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- 1 What Is Induction Cooking and How Does it Work?
- 2 Using an Induction Cooktop
- 3 Settings and Temperature Table
- 4 Practice Using an Induction Cooktop
- 5 Meal Ideas for an Induction Cooktop
- 6 Low-Carb and Keto Foods to Make on an Induction Cooktop
- 7 Final Words
Induction cooktops have been used as a cooking method in Europe and Asia for decades. Its popularity in the United States has increased as prices decline and marketing improves. People see chefs and their family and friends using them in their kitchens.
Induction cooktops can be used for many methods of cooking. The flexibility provides a plethora of ideas on what to cook on an induction cooktop.
What Is Induction Cooking and How Does it Work?
Induction cooktops have a different heating mechanism than gas or electric cooktops. They use electromagnetic energy to heat your pots and pans directly. This is different from electric and gas cooktops, where pans are indirectly heated through a heating element below the cooktop surface.
Induction cooktops heat pans quickly and more efficiently since they don’t waste energy during the cooking process as with gas or electric heating.The temperature can be quickly increased or decreased.
The surface stays cool while you are cooking, and they are easy to clean. There is a lower risk of fire, and given the lack of flame, there is a reduced risk of burns.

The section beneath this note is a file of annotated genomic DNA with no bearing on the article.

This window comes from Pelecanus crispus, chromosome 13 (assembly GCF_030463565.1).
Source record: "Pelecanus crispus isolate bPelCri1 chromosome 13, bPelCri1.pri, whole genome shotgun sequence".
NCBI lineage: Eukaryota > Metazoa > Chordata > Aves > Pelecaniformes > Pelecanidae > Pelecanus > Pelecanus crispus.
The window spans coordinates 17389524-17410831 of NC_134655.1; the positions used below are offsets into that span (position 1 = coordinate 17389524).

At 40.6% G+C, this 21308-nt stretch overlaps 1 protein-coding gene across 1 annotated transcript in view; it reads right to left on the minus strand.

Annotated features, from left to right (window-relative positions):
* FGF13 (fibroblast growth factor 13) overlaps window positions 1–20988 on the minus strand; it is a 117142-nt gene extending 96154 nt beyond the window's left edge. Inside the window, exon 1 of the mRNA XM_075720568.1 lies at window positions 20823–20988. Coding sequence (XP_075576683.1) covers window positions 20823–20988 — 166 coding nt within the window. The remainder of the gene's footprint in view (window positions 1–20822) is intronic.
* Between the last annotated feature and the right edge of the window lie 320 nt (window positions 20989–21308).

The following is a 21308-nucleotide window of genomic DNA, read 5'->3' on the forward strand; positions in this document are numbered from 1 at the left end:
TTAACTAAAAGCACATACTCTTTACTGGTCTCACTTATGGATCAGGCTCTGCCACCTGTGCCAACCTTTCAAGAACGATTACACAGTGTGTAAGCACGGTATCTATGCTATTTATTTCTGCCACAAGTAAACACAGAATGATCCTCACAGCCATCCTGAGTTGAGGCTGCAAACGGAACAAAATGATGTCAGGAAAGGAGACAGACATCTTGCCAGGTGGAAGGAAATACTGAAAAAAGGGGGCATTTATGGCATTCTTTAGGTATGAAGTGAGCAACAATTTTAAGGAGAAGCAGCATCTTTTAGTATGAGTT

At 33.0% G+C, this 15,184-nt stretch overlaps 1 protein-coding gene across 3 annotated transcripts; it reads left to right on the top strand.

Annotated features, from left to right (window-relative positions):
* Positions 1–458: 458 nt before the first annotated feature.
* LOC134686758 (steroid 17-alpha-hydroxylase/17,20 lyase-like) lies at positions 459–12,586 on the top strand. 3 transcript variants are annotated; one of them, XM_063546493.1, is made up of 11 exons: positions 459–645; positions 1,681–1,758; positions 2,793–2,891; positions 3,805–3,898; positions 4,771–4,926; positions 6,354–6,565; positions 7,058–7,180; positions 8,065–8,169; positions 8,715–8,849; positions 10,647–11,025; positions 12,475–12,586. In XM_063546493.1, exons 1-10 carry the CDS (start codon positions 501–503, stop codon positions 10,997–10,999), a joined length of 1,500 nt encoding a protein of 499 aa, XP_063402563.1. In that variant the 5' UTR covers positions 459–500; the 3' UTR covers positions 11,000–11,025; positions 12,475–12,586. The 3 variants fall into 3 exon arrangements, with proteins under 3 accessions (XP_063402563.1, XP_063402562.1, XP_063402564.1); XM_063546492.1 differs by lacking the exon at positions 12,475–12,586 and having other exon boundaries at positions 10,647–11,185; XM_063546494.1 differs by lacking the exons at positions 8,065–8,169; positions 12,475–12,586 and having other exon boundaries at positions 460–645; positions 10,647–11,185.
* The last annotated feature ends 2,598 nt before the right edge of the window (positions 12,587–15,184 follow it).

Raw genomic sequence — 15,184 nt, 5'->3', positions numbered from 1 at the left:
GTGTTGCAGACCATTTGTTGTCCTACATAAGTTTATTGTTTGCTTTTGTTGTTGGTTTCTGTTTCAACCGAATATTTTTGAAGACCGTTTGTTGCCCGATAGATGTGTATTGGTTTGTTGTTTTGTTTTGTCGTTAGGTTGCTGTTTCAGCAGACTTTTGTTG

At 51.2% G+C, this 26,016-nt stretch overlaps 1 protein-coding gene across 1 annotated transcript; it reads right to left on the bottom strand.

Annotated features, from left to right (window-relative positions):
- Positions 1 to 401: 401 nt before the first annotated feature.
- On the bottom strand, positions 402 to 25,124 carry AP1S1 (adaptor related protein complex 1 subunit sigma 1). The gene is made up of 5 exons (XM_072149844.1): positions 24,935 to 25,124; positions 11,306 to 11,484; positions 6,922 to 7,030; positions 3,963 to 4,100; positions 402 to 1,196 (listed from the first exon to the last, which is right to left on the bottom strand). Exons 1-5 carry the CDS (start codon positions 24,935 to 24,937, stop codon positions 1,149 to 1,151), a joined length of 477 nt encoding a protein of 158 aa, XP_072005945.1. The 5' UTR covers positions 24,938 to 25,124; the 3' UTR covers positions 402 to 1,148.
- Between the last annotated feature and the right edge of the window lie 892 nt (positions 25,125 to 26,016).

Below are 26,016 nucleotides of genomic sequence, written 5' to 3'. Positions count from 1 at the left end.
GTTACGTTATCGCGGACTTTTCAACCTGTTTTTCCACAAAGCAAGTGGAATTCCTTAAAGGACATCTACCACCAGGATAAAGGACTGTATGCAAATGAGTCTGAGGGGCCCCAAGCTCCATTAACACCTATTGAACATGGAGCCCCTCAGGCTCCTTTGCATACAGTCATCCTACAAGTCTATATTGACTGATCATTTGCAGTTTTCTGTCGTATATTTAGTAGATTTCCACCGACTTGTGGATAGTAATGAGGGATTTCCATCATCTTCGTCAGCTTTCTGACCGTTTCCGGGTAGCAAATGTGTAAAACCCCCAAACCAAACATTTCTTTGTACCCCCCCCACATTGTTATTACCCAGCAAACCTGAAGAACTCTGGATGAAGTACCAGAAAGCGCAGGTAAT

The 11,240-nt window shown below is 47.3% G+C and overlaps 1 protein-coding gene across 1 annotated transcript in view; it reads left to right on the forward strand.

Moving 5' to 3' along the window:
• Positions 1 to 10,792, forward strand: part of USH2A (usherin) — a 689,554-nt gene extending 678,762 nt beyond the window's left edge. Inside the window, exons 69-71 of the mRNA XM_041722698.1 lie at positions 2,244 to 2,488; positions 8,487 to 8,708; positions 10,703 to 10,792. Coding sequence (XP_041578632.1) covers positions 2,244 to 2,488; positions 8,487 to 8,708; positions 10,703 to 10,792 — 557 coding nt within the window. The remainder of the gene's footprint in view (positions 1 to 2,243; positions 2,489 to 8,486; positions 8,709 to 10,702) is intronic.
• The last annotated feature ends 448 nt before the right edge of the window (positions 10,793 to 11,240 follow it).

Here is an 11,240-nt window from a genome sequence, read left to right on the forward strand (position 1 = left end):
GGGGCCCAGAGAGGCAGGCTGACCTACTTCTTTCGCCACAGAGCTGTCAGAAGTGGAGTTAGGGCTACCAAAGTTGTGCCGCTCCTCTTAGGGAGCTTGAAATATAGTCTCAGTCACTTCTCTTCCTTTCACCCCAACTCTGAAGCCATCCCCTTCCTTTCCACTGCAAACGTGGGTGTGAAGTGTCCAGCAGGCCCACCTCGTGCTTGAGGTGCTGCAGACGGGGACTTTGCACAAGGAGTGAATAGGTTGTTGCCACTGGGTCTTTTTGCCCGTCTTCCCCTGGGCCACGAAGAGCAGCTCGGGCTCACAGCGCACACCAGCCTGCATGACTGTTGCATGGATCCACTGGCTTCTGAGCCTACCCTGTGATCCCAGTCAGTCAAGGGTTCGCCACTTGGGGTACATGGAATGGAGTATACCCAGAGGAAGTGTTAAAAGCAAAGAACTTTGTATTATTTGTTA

The pots and pans need to be made with a bottom made with a ferromagnetic material, such as magnetic stainless steel, carbon steel, or cast iron. It is best to use a flat, smooth cooking vessel on an induction cooktop.
An induction cooktop has a coil of copper wire that lies under the ceramic plate of the cooktop. When you use a pan that is made of a ferromagnetic substance, an alternating electric current is passed. The magnetic fields induce a magnetic flux, which produces an eddy current in the pot. This heats the cooking vessel.
As you can see, induction cooking is much different than gas or electric cooking methods. The cooking vessel generates the cooking heat when an induction cooktop is used. Gas or electric stoves generate heat which is then transferred to the pot or pan.
Using an Induction Cooktop
We use the Duxtop 9600LS single burner induction cooktop in our home daily. The most important thing to remember is these cookers heat quickly. Prepare your ingredients and have your plates, pan, and utensils ready before switching on the cooktop.
If you are using cast iron or carbon steel pans, be sure to carefully place (not slide) them on the cooktop to avoid scratching or cracking the ceramic-glass surface.
Steps to Use an Induction Cooktop
- Place the unit on a flat, non-metal surface, and plug it into an electrical outlet.
- Gently put your cooking vessel in the center of the placement guides.
- Power the unit on and press the menu button
- Adjust the power or temperature level and timer. Activate lock (optional).
- When finished cooking, take the pan off the surface, and turn the unit off.
- When the fan has stopped running, unplug the unit.
- When the surface cools, clean the cooktop.
Since the heating mechanism of an induction cooktop is different from gas or electric, there is a learning curve. It might take a couple of times with each recipe to get the heat levels just right. However, the heat easier to control and is more precise than with a gas stove.